6. The following chronicle highlights Romania,s counter-terrorist activities in 2005-2006.
7. Since 2000, Romania's National Office for Preventing and Combating Money Laundering has concluded 33 bilateral cooperation agreements. In 2005, bilateral agreements were reached with Albania, Georgia, Colombia, Monaco, Portugal, Argentina, Estonia, Egypt, Republic of Moldova, Guatemala, Chile, and Latvia. In 2006, bilateral agreements were reached with Cyprus, Liechtenstein, and Luxemburg. Also in 2005, Romania's Financial Intelligence Unit exchanged data with counterparts in Austria, Belgium, Cyprus, Switzerland, Greece, Italy, Israel, Japan, Liechtenstein, Luxemburg, U.K., Holland, Spain, U.S., Turkey, Hungary, Venezuela, Brazil, Bolivia, Bulgaria, Chile, Croatia, Colombia, Guernsey, Latvia, Slovakia, and Taiwan.
8. In March 2006, the Romanian Parliament ratified the Cooperation Agreement between Romania and Switzerland on fighting terrorism, organized crime, narcotics and other transnational crimes. The Romanian Parliament also in March enacted Law 36/2006 strengthening prevention and punishment provisions against terrorist financing and money laundering. The Romanian Parliament in October 2006 ratified the UN International Convention for the Suppression of Acts of Nuclear Terrorism. The Romanian Parliament in November 2006 ratified two Council of Europe Conventions related to counter-terrorism: the Convention on the Prevention of Terrorism and the Convention on Money Laundering, and the Search, Seizure, and Confiscation of Criminal Proceeds.
9. In June 2006, a Romanian citizen, Ioan Les, was detained by Romanian intelligence agents near the town of Buzias in Western Romania, for allegedly planning an act of terrorism. According to Romanian authorities, the suspect was arrested in transit to Timisoara, where he planned to use a remote control device to blow up a car in the city center. The suspect told investigators that his motive was to force Romania to withdraw its troops from Iraq. Investigators linked the suspect to a Bosnia-based terrorist network. The Romanian Intelligence Service (SRI) placed Les under surveillance for several months after he allegedly made several threats via the internet threats to various entities, including CNN and Al-Jazeera television stations. Les was charged under a 29-day preventive arrest warrant.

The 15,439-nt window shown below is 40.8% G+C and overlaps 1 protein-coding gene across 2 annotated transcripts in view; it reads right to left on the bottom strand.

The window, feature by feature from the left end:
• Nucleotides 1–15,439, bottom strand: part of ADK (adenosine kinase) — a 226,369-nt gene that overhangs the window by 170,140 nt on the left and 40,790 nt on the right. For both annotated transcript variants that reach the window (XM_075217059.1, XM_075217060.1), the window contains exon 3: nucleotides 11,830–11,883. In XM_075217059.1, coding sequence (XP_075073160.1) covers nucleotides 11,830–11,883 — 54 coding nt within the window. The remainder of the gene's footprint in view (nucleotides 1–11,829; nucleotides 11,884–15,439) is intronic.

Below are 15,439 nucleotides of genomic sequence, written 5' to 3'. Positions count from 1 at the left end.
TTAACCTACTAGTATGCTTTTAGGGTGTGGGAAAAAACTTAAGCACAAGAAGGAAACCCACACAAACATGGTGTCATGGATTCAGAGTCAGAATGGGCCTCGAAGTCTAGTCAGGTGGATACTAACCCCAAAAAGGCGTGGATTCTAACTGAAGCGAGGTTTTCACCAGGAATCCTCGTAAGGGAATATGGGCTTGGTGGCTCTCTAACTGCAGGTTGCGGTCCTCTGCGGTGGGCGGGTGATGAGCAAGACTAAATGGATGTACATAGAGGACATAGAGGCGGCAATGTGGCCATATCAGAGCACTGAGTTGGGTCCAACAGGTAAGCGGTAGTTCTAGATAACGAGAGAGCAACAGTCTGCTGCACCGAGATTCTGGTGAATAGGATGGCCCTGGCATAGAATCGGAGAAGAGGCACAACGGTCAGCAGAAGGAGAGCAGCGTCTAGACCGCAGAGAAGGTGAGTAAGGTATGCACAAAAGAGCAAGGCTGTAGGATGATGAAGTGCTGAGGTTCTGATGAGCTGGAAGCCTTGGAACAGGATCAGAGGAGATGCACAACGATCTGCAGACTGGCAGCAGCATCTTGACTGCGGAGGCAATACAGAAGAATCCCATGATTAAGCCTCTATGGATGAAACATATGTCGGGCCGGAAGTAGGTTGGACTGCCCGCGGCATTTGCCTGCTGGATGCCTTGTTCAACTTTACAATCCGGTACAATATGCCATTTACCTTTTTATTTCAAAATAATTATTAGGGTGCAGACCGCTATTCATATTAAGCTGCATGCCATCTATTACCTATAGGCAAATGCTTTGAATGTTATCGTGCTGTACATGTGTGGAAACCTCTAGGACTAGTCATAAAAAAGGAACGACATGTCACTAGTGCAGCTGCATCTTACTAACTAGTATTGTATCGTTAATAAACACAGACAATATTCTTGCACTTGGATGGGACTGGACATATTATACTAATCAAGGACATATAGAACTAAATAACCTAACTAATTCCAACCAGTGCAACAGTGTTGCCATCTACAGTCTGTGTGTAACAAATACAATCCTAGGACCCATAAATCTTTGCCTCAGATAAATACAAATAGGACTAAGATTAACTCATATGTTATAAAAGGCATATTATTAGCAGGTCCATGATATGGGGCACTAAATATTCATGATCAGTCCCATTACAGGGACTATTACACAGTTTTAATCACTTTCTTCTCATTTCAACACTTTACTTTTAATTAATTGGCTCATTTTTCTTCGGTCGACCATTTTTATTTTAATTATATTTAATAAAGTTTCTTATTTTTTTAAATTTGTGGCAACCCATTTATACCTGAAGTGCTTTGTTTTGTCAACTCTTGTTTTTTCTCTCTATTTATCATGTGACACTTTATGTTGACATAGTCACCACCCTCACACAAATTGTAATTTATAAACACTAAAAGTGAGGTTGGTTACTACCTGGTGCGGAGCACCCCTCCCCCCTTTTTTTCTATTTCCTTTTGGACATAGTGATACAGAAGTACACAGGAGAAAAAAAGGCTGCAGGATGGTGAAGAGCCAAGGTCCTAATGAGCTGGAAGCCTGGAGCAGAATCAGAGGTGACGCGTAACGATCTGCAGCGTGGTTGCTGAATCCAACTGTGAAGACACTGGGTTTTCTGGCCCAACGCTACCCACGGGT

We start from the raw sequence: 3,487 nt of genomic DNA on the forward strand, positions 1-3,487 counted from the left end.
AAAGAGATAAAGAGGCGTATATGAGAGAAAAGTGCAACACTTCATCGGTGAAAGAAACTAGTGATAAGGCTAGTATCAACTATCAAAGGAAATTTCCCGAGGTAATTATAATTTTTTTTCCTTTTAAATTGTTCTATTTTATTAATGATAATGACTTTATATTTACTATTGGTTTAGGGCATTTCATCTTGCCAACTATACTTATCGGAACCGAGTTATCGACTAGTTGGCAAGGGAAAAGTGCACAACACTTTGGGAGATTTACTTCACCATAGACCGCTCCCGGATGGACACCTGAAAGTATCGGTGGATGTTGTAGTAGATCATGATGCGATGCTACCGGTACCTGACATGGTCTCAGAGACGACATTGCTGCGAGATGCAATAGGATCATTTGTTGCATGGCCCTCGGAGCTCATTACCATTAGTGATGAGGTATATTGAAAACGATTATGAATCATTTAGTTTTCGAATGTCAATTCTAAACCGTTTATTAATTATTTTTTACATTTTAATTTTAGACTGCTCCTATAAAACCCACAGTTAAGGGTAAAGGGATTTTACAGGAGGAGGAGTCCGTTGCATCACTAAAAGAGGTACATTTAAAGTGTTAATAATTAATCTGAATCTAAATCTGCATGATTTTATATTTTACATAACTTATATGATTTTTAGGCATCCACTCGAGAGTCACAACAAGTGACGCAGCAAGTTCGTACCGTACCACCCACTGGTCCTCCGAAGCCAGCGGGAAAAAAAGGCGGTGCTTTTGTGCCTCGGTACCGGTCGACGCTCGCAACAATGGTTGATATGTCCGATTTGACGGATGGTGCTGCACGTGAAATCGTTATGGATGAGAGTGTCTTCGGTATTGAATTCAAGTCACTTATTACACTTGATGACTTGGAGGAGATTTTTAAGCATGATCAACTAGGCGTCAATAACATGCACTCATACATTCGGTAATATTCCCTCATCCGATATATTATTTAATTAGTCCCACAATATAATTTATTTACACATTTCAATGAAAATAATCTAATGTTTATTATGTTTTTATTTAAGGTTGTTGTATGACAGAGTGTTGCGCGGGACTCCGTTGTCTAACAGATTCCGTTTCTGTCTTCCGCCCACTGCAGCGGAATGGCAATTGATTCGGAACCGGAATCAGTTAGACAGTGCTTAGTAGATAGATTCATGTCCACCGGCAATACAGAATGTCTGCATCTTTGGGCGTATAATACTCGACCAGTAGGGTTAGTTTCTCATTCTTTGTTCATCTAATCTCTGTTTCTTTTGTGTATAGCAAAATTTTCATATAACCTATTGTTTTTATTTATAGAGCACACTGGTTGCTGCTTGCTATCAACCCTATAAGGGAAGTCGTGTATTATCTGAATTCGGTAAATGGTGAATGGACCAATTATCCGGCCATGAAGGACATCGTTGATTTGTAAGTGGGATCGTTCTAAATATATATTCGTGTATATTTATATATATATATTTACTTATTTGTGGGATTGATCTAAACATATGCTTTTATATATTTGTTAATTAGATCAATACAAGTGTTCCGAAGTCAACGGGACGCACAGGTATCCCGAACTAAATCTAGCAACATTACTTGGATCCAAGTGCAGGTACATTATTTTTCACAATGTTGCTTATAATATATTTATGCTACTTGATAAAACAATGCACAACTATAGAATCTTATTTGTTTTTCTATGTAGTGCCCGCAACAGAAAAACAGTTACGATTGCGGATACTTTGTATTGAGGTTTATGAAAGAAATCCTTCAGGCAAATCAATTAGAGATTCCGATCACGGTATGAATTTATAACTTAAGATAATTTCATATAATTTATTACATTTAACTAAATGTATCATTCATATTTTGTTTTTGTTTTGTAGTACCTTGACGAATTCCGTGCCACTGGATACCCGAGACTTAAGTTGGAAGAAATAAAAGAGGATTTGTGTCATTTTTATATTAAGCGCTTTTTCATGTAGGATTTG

10. Omar Hayssam, a businessman with strong connections both with the Arab world and the now-in-opposition Social Democratic Party (PSD) was arrested on terrorism-related charges in 2005 for his involvement in the abduction of three Romanian journalists and another businessman in Iraq. Though prohibited from leaving the country, Hayssam fled Romania for Syria on June 30, 2006, following his conditional April release on medical grounds. As a result of the ensuing public scandal, the General Prosecutor, the Police Information Service chief, and both Internal and External Intelligence chiefs resigned.
11. On November 13, 2006, four Romanian-Muslim citizens were arrested in Iasi under suspicion of supporting Middle Eastern terrorist groups. The four allegedly belonged to the "Muslim Brothers," an Al Qaeda-related terrorist cell.
12. On November 14, 2006, an Iraqi citizen Shaker A. Shaker was arrested in Bacau under suspicion of terrorist-related activities. Romanian Intelligence Services had evidence that Shaker possessed a false passport, and that his real name was in fact Mahmoud Chaker, a former Iraqi Embassy diplomat. Shaker had been deported previously from Romania in 2003, along with 40 other Iraqi citizens, for planning terrorist attacks against Israeli interests in Bucharest. TAUBMAN